[Fig. 19, Fig. 20] Guarding St. Simons to the east is Sea Island, a thin Holocene barrier island that serves as a resort and home for the rich. Founded in the Roaring Twenties by Sea Island Company owners Howard Coffin and Alfred (Bill) Jones Sr., the island boasts a world-famous resort, The Cloister Hotel, and a resident community of grand estates with carefully manicured lawns and gardens. The public is allowed to drive the public roads of the island and take a stroll through the hotel, but access to the beach is unfortunately limited to residents and guests. However, if you can afford to stay at The Cloister Hotel, the world is indeed your oyster, with 54 holes of golf, 17 tennis courts, a spa, two pools, four restaurants, horseback riding, shooting school, sailing, biking, nature tours, dance lessons, scuba lessons, surf and deep-sea fishing, and 4.5 miles of beach offered for your pleasure.
Sea Island, 5 miles long by 2 miles wide (including marsh), consists of 2,000 acres of marsh, dunes, beach, and developed maritime forest, of which roughly 750 acres are uplands. To the west of the island is extensive salt marsh fed by the Black Banks River, which flows to the ocean at Gould's Inlet at the southern end, and Village Creek, which flows out to the Hampton River, which separates Sea Island's northern end from Little St. Simons Island. The vegetation on the island is a carefully tended combination of introduced and native species, including some ancient Live Oaks and pines. The north end is the site of Ocean Forest Golf Club. The south end is the only area left in a relatively natural state. At the extreme north end are a series of old dune ridges and accompanying lowlands made up of brackish marshes and bogs. Migrating sands have created a sandy shoal that extends eastwardly and Pelican Spit, an important haven for migrating birds including terns, pelicans, and avocets. In 1846, English geologist Sir Charles Lyell found 30 varieties of shells, which is still possible to do today. The southern end of the island is a recurved spit that continues to grow toward St. Simons and has developed a narrow shrub zone and extensive interdune meadow. Gould's Inlet at the southern end is an excellent bird-watching site (see Gould's Inlet). Sea Island is also a favorite nesting site for threatened loggerhead turtles, with a 10-year average of 66 nests a year, almost twice as many as Little St. Simons Island to the north.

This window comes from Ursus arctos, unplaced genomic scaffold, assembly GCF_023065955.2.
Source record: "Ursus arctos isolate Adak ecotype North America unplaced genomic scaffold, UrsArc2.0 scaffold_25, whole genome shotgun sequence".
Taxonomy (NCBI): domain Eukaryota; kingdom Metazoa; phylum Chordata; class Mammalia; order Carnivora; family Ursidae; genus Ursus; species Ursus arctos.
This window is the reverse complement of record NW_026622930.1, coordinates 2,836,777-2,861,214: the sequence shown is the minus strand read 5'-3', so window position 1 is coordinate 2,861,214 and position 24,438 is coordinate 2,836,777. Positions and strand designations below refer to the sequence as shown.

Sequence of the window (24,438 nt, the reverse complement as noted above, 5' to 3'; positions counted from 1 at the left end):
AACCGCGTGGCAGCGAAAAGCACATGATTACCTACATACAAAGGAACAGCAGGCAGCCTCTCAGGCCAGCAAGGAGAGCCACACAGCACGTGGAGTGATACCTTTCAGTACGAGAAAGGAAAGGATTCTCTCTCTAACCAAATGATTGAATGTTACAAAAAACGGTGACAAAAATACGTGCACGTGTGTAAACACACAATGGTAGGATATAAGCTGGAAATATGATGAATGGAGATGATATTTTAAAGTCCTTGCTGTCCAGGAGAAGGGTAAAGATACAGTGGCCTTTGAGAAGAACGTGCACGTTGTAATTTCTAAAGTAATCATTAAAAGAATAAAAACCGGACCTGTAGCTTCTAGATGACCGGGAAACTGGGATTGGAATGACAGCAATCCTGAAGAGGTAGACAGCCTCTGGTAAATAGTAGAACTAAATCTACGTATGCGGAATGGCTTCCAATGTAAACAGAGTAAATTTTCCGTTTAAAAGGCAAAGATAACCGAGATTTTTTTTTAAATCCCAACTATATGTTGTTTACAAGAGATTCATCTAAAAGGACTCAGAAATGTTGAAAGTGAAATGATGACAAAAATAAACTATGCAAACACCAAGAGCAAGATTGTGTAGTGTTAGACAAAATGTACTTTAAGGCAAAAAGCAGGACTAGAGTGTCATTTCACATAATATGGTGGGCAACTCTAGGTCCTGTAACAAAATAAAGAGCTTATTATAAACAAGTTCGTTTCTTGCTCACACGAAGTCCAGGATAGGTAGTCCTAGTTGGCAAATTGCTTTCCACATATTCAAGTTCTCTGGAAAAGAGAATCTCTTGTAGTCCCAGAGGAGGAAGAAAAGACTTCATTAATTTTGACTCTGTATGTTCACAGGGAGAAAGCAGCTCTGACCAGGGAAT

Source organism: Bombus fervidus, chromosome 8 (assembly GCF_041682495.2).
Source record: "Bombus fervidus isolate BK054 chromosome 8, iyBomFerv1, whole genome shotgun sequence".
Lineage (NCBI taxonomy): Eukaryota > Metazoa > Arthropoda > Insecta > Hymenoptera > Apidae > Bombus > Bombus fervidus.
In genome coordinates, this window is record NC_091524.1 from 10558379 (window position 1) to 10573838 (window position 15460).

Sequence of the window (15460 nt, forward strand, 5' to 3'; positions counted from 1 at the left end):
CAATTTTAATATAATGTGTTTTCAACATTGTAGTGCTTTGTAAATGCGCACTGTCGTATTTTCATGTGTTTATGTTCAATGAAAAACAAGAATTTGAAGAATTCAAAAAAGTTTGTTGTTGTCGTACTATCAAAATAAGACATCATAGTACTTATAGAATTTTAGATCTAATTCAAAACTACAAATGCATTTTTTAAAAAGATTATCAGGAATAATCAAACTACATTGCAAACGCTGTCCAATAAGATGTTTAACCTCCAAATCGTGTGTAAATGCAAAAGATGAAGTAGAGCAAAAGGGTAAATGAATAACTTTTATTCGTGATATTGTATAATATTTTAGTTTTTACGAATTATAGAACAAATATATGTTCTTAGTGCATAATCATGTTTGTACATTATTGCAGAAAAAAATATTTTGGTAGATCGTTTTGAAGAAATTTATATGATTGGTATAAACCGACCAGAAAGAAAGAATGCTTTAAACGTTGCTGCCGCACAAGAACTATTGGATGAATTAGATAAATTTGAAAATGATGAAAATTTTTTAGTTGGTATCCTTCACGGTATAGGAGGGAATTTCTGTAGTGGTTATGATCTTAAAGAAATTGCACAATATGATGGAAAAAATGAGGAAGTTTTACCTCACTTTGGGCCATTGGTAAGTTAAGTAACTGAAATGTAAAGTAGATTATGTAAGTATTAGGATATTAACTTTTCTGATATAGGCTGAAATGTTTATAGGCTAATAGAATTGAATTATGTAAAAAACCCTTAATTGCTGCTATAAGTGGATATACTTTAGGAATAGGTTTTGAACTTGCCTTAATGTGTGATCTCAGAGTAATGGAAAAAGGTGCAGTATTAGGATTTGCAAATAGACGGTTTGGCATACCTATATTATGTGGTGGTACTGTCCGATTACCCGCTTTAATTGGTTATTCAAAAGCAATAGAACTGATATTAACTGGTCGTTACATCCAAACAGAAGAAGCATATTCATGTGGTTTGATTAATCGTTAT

The island was relatively untouched wilderness when the Sea Island Company purchased it. The first to own Sea Island was James Mackay, a soldier who fought alongside Oglethorpe in his Florida campaign and Battle of Bloody Marsh, and commander of Fort Frederica. After his death, Fifth Creek Island, as it was known, passed through the hands of several of St. Simons plantation owners, including James Hamilton and James Couper. Couper raised cattle here and used it as a hunting retreat. In the 1920s, a group of businessmen bought the island from heirs and subdivided it, hoping to start a beach development. They in turn sold it to a Brunswick group, which sold it to Howard Coffin for $349,485.17 on July 15, 1926.
Sea Island and The Cloister are the brainchild of business geniuses Howard Coffin and his young cousin, Alfred W. (Bill) Jones Sr. The Sea Island Company is not only the biggest developer of Sea Island but St. Simons as well, with two golf courses and new construction on Hawkins Island and several thousand acres on the northern end of the island at Cannon's Point and Taylor's Fish Camp. Coffin and Jones have had a tremendous impact on the Georgia coast, with Coffin's influence ending with his death in the 1930s and Jones's influence continuing to this day as his son and grandson continue his legacy of conservation and wise development.